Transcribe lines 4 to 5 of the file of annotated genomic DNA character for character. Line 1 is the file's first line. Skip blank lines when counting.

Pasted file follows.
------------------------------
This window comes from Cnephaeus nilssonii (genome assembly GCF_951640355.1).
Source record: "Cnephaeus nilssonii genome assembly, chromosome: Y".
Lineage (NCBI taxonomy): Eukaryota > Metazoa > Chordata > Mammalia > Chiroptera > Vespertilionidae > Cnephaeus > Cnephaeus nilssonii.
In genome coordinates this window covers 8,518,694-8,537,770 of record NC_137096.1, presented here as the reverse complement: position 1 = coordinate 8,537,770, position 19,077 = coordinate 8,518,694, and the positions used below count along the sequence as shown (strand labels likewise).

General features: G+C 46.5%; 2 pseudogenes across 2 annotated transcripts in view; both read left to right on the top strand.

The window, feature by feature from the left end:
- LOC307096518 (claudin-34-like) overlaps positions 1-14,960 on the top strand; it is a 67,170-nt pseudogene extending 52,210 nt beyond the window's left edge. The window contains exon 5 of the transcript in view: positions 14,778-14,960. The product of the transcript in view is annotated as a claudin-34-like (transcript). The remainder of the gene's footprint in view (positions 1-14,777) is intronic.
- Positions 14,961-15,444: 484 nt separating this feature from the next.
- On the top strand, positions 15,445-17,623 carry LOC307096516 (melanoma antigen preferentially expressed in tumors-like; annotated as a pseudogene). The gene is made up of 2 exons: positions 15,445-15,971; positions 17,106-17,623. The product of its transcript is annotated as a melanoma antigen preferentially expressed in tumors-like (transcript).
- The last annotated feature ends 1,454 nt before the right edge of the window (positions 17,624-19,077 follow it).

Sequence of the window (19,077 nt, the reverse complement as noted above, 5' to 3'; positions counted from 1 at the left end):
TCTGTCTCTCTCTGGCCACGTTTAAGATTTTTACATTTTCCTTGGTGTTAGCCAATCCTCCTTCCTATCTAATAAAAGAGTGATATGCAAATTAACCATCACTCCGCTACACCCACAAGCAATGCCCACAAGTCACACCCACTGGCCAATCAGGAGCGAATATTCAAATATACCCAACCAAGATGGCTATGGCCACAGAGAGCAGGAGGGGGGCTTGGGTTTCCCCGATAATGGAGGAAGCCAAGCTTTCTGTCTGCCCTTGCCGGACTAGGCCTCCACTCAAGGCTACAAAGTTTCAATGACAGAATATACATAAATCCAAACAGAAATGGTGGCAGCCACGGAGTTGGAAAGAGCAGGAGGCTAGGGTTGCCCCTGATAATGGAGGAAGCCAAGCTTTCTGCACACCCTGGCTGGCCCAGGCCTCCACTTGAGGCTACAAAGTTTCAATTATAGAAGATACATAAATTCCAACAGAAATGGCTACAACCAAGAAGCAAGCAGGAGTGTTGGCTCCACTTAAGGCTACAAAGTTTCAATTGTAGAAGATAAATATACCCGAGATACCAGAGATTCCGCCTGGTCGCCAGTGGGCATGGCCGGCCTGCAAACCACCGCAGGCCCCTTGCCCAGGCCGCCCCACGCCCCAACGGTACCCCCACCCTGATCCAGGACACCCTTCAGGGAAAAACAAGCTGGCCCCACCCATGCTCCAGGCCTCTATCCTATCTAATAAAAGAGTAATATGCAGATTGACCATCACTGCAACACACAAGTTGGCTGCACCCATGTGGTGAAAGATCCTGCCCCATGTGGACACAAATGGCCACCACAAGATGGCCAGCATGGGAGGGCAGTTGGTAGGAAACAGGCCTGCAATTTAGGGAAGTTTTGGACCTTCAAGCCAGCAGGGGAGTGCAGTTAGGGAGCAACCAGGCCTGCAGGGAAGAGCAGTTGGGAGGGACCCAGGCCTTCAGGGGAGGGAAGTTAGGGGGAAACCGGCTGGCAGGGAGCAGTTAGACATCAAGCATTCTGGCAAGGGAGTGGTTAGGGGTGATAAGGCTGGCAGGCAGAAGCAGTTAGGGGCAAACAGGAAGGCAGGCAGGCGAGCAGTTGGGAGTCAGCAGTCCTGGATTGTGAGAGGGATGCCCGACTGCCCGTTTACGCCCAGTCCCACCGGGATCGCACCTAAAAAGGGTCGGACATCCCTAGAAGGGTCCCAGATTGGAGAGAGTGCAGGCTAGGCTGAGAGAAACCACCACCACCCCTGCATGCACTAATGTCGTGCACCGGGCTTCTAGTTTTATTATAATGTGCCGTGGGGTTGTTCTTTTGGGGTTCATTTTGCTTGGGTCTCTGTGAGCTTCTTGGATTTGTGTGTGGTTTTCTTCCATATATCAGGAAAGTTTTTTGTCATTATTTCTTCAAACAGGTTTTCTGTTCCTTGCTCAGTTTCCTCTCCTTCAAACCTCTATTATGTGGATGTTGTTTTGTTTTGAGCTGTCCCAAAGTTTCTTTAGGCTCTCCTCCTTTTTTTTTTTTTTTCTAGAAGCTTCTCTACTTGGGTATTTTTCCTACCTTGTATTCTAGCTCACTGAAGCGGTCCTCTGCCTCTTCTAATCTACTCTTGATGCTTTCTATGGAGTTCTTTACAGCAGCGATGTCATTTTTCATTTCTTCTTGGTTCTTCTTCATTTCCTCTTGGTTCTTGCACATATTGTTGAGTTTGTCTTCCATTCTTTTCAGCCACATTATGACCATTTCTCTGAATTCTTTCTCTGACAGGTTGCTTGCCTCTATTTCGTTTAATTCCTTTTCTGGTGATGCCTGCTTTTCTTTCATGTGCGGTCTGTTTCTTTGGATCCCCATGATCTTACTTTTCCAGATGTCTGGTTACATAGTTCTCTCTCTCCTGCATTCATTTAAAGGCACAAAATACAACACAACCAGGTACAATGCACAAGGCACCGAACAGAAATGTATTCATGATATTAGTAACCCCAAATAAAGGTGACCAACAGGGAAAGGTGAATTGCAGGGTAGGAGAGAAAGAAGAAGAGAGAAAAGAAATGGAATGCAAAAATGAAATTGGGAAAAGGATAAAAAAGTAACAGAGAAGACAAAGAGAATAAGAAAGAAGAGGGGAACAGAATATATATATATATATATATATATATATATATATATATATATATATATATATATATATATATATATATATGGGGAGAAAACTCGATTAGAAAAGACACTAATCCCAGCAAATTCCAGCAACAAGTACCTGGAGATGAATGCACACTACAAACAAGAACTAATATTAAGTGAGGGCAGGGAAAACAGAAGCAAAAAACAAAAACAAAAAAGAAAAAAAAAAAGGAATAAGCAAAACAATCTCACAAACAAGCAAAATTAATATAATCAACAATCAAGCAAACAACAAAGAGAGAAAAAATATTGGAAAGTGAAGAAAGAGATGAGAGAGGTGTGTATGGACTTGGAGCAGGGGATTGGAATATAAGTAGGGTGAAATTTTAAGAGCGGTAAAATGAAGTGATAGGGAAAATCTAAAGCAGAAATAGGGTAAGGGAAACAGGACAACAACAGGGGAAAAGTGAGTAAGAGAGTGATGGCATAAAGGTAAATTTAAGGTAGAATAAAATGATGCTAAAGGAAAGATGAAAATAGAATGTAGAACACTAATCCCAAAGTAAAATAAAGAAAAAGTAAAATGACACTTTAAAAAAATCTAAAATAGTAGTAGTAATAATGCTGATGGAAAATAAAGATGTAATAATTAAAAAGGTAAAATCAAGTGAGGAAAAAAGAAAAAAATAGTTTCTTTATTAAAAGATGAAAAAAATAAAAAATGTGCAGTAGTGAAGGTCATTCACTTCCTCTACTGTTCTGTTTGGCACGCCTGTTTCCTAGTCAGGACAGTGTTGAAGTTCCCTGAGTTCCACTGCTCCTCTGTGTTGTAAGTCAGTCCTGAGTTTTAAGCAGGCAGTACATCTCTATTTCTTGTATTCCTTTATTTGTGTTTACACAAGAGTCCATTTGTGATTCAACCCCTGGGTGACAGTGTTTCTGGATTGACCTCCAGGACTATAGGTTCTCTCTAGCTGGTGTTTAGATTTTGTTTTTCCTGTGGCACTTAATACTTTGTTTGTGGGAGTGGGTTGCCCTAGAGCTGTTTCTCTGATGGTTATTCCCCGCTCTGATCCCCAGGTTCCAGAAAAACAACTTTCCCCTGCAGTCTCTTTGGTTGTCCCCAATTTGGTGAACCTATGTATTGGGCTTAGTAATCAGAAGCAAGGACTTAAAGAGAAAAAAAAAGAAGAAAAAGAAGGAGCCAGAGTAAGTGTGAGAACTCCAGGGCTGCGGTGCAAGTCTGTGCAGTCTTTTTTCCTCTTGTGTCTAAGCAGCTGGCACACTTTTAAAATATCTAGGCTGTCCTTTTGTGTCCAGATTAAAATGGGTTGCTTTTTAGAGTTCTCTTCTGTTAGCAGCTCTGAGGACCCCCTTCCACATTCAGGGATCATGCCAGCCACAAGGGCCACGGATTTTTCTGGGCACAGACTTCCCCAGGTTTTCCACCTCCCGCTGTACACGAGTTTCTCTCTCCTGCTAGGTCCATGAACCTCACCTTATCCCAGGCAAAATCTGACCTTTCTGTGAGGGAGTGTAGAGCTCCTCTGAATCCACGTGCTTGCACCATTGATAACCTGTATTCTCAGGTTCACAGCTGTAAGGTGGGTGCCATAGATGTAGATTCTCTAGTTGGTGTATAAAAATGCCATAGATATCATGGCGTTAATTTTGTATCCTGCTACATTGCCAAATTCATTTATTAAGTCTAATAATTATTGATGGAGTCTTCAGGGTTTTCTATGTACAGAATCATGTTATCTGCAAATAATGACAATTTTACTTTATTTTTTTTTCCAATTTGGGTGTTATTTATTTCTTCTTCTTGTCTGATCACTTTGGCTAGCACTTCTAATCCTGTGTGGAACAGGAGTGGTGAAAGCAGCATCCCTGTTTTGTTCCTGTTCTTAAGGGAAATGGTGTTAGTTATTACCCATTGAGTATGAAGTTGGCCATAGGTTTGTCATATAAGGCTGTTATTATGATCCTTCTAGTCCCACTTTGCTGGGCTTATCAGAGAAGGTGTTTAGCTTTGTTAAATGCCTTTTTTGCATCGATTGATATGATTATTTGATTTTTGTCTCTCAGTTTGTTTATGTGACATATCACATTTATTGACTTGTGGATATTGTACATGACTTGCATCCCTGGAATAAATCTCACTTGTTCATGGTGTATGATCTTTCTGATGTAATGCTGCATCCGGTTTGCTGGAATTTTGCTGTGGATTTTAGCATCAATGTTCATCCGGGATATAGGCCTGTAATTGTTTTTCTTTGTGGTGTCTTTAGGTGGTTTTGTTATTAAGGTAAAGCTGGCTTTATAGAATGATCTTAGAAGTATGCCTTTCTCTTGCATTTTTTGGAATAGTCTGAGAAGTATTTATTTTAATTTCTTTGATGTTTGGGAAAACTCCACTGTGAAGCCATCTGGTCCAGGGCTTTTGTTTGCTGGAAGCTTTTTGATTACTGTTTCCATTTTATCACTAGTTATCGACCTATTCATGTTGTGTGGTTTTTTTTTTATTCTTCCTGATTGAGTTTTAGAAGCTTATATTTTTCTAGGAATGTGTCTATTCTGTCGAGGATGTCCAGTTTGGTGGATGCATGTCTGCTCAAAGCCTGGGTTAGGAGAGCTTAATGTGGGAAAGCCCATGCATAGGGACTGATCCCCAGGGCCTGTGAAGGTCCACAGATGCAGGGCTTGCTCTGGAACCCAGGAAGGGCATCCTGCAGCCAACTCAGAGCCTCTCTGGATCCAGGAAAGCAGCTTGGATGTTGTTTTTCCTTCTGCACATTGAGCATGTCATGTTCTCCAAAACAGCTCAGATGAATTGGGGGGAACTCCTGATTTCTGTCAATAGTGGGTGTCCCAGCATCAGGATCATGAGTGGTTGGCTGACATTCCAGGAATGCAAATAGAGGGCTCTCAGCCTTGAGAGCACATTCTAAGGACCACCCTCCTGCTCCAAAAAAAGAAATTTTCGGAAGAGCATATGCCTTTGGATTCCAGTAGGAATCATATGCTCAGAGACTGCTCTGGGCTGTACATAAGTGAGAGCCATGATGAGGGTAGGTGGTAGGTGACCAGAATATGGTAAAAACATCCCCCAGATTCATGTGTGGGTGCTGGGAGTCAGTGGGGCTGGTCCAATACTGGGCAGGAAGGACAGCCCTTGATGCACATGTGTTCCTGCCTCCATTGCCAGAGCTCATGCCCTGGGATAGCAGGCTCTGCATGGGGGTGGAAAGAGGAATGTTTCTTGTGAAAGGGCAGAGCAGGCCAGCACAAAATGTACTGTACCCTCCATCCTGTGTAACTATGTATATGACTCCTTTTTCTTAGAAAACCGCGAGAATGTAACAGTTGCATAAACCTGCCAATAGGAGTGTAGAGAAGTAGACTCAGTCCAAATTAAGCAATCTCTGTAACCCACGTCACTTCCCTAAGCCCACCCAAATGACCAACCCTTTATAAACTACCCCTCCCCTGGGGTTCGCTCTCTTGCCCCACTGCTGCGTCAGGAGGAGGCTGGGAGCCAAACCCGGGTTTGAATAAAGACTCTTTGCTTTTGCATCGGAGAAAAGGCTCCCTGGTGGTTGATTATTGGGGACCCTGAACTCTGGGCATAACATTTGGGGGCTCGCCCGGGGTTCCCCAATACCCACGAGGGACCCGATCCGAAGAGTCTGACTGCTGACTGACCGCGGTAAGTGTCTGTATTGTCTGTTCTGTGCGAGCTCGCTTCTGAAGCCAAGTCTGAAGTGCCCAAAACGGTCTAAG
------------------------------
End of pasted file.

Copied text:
In genome coordinates this window covers 8,518,694-8,537,770 of record NC_137096.1, presented here as the reverse complement: position 1 = coordinate 8,537,770, position 19,077 = coordinate 8,518,694, and the positions used below count along the sequence as shown (strand labels likewise).

General features: G+C 46.5%; 2 pseudogenes across 2 annotated transcripts in view; both read left to right on the top strand.